Tai Chi gets healthy praise

The Detroit News
December 18, 2002

Seniors say exercise relieves stress, helps flexibility

Sterling Heights —

Ernest Ashley's health hadn't been the best after suffering a heart attack 12 years ago.

The Sterling Heights resident had been taking medication to relieve after-effects of the heart attack, but still had trouble breathing.

Until six years ago when Ashley began taking Tai Chi Chu'an classes at the Sterling Heights Senior Center. He said his health has improved through stretching and meditation.

“It's remarkable,” said Ashley, 78, who was able to stop taking medication last year. “Everyone in the class has improved in one way or another.”

The Tai Chi Chu'an classes have become popular programs at the senior center since being offered in 1996. Seniors said the classes help general health and also improve specific ailments, such as arthritis and circulation problems.

“This class helped my circulation tremendously,” said Pat Kellogg, 61, a fourth-year Tai Chi Chu'an student. “It just opens up the veins. I don't have purple toes anymore.”

Instructor John Marchewitz, who teaches the Wu style of Tai Chi Chu'an, said one of the main reasons people take up the activity is to improve their health and well-being.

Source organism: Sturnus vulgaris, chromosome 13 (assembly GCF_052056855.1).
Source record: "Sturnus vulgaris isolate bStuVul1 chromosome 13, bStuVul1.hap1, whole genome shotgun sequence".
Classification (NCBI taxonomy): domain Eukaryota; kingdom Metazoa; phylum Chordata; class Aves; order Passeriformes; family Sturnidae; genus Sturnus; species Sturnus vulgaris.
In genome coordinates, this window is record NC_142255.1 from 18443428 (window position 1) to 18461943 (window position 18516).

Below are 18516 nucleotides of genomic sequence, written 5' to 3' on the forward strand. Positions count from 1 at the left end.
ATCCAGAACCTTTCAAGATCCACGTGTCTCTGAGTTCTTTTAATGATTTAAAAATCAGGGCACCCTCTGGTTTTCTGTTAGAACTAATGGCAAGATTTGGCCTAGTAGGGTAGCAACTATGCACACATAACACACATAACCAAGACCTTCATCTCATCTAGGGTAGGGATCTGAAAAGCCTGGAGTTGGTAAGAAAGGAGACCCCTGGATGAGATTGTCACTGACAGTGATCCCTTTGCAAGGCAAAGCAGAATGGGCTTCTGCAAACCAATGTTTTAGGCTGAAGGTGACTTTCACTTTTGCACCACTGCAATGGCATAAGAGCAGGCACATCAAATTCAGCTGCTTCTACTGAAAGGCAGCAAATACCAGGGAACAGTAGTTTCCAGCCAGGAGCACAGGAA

“It's a healing art form,” Marchewitz said. “It utilizes breathing, improves blood circulation, aids balance and relieves stress. Of course, if people don't want to heal, they won't. But most people have gotten results.”

Rose Prezkop, 81, said she believed the Tai Chi exercises and form — a set of postures done in a particular order — helped her in other activities.

“It relieves stress, aids flexibility and I think it helped my golf game,” Prezkop said. “I can twist my hips around better now for better shots.”

Classes are held Tuesdays and Thursdays and are divided into three levels — beginner, beginner II and intermediate. Seniors are invited to join at any time.

Nearly 20 seniors are enrolled in each of the classes and enrollment continues to grow each year.

“The first year, we started with only one class and now we're up to three,” said Helen Cerny, Senior Center coordinator.